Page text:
Jenny: Yeah, definitely. My stories can get lost, sort of wander around in circles, or sometimes they keep trying to get through a brick wall by running into it repeatedly. And I think of Kerry as this guide who points out little paths I missed and need to explore. And someone who reminds me to walk around the brick wall or climb over it. She’s fantastic.
Jody: Speaking of revision, do you have a process for that?
Jenny: (Insert laugh track) Ahahahahaha…ha…ha…ha…sigh. Yeah, so I’m all over the map with that. I mean, I definitely revise, but it’s not a very disciplined approach I guess. Sometimes I go back to what I wrote the day before and spend forever getting that paragraph, just that one paragraph, right.
Jody: OMG I do that too. It's a sickness.
Jenny: I know. Right? Other times, I’ll do a whole chapter. Or I’ll revise starting from the end of the manuscript and work my way to the beginning. It’s a bit chaotic, my process, but it works for me. Mostly. I think. I hope.
Jody: Switching gears a bit, what kind of work schedule do you have every day?
Jenny: Wake up. Do the school drop off thing w/ my two oldest kids and then drop off the smallest w/ my mom so I can write for a couple of hours. That’s it. Those couple of hours is all I have to actually sit and work, so I make sure I use every second of it. I’m pretty protective of that writing time, but I think you have to be.
Jody: I'm impressed. I had the hardest time writing when my kids were younger. There were so many things going on and writing kept falling further and further down the list. How do you balance your writing time with your other obligations?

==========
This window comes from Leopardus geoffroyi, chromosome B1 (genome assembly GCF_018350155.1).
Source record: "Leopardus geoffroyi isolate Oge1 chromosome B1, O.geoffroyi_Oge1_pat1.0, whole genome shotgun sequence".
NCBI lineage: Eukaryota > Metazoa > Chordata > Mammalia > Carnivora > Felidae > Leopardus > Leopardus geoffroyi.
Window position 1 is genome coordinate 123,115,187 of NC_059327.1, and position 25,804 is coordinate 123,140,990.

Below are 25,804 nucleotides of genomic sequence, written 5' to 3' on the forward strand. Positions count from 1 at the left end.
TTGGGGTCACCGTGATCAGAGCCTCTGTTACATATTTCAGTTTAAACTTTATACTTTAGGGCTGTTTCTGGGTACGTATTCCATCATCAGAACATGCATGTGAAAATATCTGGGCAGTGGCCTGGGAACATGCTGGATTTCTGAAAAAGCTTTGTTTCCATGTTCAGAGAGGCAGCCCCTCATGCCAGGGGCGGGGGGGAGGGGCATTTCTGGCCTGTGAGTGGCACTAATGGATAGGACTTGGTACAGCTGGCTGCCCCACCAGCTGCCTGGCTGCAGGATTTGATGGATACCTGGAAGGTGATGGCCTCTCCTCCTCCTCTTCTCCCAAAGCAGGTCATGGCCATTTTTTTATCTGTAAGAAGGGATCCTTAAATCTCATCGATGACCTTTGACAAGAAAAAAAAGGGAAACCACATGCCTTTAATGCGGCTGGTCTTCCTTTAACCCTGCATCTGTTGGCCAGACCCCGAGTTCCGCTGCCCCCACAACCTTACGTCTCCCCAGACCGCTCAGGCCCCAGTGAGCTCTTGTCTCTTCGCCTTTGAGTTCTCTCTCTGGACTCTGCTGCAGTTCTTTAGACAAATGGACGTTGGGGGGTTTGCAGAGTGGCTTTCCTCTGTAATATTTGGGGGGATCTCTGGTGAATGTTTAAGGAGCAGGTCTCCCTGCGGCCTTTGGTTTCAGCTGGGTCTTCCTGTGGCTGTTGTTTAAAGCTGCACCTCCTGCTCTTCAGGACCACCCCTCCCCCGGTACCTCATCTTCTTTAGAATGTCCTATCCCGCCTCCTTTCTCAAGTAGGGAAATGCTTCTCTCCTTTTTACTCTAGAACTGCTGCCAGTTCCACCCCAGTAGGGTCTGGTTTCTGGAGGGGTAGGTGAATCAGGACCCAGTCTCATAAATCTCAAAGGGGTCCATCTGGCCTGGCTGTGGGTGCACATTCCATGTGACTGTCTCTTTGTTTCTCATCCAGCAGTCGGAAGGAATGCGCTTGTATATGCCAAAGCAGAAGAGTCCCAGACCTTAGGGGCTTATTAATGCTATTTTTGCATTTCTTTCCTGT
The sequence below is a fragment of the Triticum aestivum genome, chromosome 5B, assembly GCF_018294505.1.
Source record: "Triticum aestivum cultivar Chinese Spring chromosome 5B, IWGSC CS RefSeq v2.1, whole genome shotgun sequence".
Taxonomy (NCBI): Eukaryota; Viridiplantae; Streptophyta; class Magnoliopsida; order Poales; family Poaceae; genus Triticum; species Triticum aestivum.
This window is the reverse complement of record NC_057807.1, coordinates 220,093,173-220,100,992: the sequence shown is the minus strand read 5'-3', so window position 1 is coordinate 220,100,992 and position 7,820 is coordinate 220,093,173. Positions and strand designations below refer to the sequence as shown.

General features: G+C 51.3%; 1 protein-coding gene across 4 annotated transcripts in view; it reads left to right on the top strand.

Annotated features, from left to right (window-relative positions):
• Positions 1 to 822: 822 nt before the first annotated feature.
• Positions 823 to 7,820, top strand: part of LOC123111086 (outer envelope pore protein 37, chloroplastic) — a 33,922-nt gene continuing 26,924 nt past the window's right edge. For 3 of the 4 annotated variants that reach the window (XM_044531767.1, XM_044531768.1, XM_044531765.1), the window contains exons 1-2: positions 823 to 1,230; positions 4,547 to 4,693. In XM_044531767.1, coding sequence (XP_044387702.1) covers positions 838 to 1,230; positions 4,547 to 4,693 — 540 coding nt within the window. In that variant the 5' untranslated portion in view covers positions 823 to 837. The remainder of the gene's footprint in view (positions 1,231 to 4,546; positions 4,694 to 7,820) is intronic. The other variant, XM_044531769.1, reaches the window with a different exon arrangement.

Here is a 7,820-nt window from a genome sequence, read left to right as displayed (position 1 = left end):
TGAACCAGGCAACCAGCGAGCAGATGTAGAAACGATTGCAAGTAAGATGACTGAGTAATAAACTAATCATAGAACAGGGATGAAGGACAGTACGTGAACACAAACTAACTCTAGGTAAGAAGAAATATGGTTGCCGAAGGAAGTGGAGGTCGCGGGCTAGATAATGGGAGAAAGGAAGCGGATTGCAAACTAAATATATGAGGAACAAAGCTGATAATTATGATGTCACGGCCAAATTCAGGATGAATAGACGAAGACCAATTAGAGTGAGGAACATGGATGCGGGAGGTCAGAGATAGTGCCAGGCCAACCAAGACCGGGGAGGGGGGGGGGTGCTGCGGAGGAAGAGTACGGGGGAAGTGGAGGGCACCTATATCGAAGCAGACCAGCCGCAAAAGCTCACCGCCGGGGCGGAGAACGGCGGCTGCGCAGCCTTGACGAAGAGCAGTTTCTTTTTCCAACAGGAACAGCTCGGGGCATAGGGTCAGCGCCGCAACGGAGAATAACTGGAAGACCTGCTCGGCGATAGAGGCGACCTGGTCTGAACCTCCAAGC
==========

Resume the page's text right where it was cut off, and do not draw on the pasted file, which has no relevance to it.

Jenny: I guess what works for me is keeping it all separate. When it’s writing time, it’s writing time. That’s all I’m focused on. I don’t worry about other things I have to do, I don’t use that time for anything else, I just sit and write. Likewise, when it’s family time, I make sure not to even attempt to write.
Jody: Writing time, family time, and then there's a whole other big chunk of promotional time, which these days, means being on social media. What's your take on that?
Jenny: Hmm, I should probably talk more about my books on social media. But what I actually do is tweet a bit about them when they come out and give a few away. And then I tweet a lot about other things like music and art and things I love like other authors and essays that I find interesting. I guess I tend to use social media as more of a “hey look, isn’t this cool!” kind of thing than a promotional tool.
Jody: People are tired with the whole "BUY MY BOOK" kind of thing anyway.
Jenny: And that's good because I’m not great at constantly promoting myself on social media, so I do what makes me comfortable and I’m okay with that.
Jody: You mentioned before that you're working on something inspired by story you wrote in high school. Can you share a bit more about that?
Jenny: It's a weird story. There’s no other way to explain it. It’s weird, but it’s been a lot of fun working on it so far. It’s still in that fun stage where I don’t want to kill it yet. It’s in the early stages, so I’m still hush hush about it. But basically it came from that short story I wrote (and actually never finished). But sometimes stories do that, don’t they?
They stay with you for years and then suddenly surface again. In a weird way, I think they’re kind of writing themselves a little in the back of your mind, just waiting for the right time to come out. Anyway, I’ll share the image that inspired it too. It’s of a woman’s bloody pinky dangling from her hand, the tip of her finger gleaming with shell pink nail polish.
Jody: I'm getting chills.
Jenny: That’s about all I’ll say, but it’s interesting what happened to her. And how it affects the main character. ;)
Jody: Well, I now I've got a future book of yours to add to my TBR. Jenny, thank you so much for chatting with me.
And dear readers, if you'd like to more about Jenny and her books, check out the links below.
Jenny Torres Sanchez